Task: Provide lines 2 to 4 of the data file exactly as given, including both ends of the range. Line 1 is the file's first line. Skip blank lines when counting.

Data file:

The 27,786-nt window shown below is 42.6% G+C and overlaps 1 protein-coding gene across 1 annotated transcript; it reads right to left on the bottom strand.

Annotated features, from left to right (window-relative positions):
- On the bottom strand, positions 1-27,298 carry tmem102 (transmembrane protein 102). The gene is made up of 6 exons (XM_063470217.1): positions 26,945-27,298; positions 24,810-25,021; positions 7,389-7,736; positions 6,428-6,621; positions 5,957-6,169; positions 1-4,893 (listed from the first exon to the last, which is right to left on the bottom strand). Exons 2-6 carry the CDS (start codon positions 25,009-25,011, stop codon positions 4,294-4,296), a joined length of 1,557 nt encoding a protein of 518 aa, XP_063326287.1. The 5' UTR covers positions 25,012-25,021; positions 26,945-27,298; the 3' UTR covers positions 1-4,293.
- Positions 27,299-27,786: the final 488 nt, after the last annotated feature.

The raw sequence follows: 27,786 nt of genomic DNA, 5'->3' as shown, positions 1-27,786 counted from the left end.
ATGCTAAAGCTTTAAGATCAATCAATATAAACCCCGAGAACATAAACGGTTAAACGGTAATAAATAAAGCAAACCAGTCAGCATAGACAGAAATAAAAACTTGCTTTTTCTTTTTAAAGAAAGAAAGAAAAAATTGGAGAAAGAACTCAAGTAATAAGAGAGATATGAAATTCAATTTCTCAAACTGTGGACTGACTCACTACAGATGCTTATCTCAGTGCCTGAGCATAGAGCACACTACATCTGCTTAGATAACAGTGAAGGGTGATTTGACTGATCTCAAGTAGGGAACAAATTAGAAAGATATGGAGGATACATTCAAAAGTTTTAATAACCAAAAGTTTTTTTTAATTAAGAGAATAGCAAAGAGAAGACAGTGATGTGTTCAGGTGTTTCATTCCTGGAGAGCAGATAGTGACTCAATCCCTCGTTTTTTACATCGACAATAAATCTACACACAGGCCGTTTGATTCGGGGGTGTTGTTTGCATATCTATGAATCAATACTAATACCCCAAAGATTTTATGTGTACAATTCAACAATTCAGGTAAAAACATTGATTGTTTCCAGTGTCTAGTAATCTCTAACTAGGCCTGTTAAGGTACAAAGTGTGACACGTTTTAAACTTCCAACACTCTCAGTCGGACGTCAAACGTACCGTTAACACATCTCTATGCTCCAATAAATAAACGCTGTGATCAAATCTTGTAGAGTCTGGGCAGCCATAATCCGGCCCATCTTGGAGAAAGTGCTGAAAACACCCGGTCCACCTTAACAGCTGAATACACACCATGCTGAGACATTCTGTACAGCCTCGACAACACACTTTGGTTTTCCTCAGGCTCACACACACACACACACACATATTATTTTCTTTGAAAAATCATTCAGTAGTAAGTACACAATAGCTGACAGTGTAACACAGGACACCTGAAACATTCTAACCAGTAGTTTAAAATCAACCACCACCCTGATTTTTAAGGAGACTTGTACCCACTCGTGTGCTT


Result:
Annotated features, from left to right (window-relative positions):
- On the bottom strand, positions 1-27,298 carry tmem102 (transmembrane protein 102). The gene is made up of 6 exons (XM_063470217.1): positions 26,945-27,298; positions 24,810-25,021; positions 7,389-7,736; positions 6,428-6,621; positions 5,957-6,169; positions 1-4,893 (listed from the first exon to the last, which is right to left on the bottom strand). Exons 2-6 carry the CDS (start codon positions 25,009-25,011, stop codon positions 4,294-4,296), a joined length of 1,557 nt encoding a protein of 518 aa, XP_063326287.1. The 5' UTR covers positions 25,012-25,021; positions 26,945-27,298; the 3' UTR covers positions 1-4,293.
- Positions 27,299-27,786: the final 488 nt, after the last annotated feature.